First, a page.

The invention provides a percussion instrument that has many percussion sounds, many unique to this instrument. It is customizable with receptacles for permanently mounting peripheral instruments in a protected area. Peripheral instruments can also be temporarily mounted such as placing instruments in a receptacle or hanging instruments from the sides of the instrument. These individual instruments can be professionally manufactured instruments such as xylophones and wood blocks or can be house hold or industrial objects that are found to produce a pleasing unique percussion sound.

The invention can be placed on ones lap to play or can be used with a strap so the musician can move about while playing. It can also be used with a stand, enabling the musician to stand up while playing. The invention can be placed on the floor and played with the feet by a musician playing another instrument such as a guitar or ukulele, or in tandem with another percussion box being played on the lap. In either of these instances the musician will be able to maintain proper posture and play the instrument without overextending the arms or require improper wrist movement limiting fatigue or permanent or temporary injury.

In accordance with the several unique sounds the invention produces, there are several sizes of walls and wall sections that all produce different tones, including one wall that produces a deep bass tone. There are indentations on the surface of the instrument that are placed at different distances apart, that when ran over by a finger nail or a finger with a thimble on it, produce a unique sound. There are indentations of different shapes and sizes that produce unique sounds when struck. The invention can have an air port that will increase its volume, allow for certain tunings, and to accent certain frequencies. The port can also be actively manipulated by one hand while striking the instrument with the other had producing a unique sound. The corners and walls can have slightly different thicknesses which will produce different unique sounds when hit with the hand, finger, finger with thimble, or regular drumsticks, brushes, or mallets. There are limitless unique sounds that can be produced by attaching to or hanging objects from the instrument.

In accordance with another aspect of the present invention, the percussion box includes a recess formed in the front wall, where signage can be attached. Having the signage recessed protects the signage and allows the instrument to be placed on that side and not be wobbly.

In accordance with another aspect of the present invention, a removable panel or a door placed on one of the walls can give access to storage inside the instrument

In accordance with another aspect of the present invention, the percussion box will be light weight enough to be carried in one hand, and will have a handle for carrying.

In accordance with another aspect of the present invention, a rib may be integrally formed in the top wall to maintain the top wall in a flat configuration,

In accordance with another aspect of the present invention, the walls may be oriented such that a front of the percussion instrument is larger than the back of the percussion instrument to project the sound produced forward towards the audience.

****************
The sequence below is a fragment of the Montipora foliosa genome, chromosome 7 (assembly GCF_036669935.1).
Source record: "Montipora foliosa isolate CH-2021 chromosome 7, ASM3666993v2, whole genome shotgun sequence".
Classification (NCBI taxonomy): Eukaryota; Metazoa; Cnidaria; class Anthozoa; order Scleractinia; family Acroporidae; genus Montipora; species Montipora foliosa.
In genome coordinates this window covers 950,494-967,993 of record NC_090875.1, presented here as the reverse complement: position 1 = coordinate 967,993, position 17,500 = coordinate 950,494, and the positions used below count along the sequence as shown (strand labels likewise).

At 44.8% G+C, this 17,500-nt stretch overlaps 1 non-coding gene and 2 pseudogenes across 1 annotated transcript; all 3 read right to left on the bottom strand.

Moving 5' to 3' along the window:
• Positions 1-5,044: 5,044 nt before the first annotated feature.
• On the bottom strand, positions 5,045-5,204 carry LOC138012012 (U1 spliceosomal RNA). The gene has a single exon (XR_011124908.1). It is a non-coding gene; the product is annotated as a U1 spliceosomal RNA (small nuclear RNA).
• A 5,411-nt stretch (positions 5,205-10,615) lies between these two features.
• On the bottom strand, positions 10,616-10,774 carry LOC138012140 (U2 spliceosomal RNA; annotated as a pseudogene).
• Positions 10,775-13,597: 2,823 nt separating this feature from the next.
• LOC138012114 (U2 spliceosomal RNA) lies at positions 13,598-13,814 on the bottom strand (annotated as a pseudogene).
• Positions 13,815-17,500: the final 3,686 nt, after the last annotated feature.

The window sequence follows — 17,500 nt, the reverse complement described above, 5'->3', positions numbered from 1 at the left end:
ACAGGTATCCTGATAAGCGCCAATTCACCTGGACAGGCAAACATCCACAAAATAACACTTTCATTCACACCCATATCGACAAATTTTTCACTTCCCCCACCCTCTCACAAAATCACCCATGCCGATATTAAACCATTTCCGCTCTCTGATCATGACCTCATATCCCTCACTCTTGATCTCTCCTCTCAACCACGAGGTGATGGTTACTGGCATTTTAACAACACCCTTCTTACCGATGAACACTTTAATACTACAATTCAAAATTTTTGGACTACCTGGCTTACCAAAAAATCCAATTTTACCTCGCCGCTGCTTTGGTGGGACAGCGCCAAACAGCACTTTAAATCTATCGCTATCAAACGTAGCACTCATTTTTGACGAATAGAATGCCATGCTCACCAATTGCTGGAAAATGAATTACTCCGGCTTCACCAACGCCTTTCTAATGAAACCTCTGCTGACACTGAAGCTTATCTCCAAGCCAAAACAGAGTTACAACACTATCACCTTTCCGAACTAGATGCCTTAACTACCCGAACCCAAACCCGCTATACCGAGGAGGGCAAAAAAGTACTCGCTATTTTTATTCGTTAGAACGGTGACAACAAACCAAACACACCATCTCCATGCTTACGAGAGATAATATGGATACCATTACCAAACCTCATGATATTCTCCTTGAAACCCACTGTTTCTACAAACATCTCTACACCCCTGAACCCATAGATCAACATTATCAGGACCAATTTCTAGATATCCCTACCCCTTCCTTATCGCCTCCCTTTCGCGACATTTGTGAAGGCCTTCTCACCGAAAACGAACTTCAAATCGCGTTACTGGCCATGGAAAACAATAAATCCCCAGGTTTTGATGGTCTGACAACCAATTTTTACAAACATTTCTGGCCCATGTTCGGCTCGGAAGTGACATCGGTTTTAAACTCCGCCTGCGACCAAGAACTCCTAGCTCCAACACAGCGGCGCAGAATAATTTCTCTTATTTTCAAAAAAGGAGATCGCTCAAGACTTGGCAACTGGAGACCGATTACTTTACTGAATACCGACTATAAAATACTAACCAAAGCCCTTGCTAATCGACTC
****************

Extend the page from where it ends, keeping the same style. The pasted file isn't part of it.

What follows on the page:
In accordance with another aspect of the present invention, the bottom wall can be formed to be comfortable to set on ones legs, and include rails to assist in keeping the instrument from moving about while playing sitting down or on a stand

In accordance with another aspect of the present invention, indentations can be strategically placed to enable the instrument to be played by the feet directly or with a foot pedal.

Additional features and advantages of the invention will be set forth in the detailed description which follows, taken in conjunction with the accompanying drawing, which together illustrate by way of example, the features of the invention.

DRAWINGS

Brief Description of the Drawings

FIG. 1 is a perspective view of a percussion instrument in accordance with the present invention.

FIG. 1a is a perspective view of the percussion instrument shown in FIG. 1 with instruments attached to, and or set on the percussion instrument.

FIG. 2 is a front perspective view of the percussion instrument shown in FIG. 1.

FIG. 3 is the bottom view of the percussion instrument of FIG. 1.

FIG. 4 is a side view of the percussion instrument of FIG. 1 also showing instruments attached; attachments for additional instruments, and attachments for strap.

FIG. 5 is a view showing the percussion instrument of FIG. 1 in a sitting playing position.

FIG. 6 is a view showing the percussion instrument of FIG. 1 in a standing playing position.

FIG. 7 is a view showing the percussion instrument of FIG. 1 in a standing playing position using a stand.

DRAWINGS-Reference Numerals
10 enclosure
12 bottom wall
14 rear wall
16 side wall
18 front wall
20 top wall
21 receiving area/also for foot
22 receiving areas
24 threaded insert
26 playing areas
28 patterned dips
30 playing area
32 handle
34 brass casing
36 domed spoons
38 gong
40 xylophone
42 textured metal
44 textured metal
46 stand with cymbal
48 pizza pan
50 dish
52 egg shaker
54 finger cymbal
56 air port
58 recess for signage
60 relief and handle
62 restraints
64 access panel/door
66 hanger
68 cowbell
70 receiving area
72 receiving area
74 audio connector
76 strap fasteners

DETAILED DESCRIPTION

FIGS. 1, 1A, 2, 3, AND 4—Preferred Embodiment

For the purposes of promoting an understanding of the principles of the invention, reference will now be made to the exemplary embodiments illustrated in the drawings, and specific language will be used to describe the same. It will nevertheless be understood that no limitation of the scope of the invention is thereby intended. Any alterations and further modifications of the inventive features illustrated herein, and any additional applications of the principles of the invention as illustrated herein, which would occur to someone skilled in the relevant art and having possession of this disclosure, are to be considered within the scope of the invention.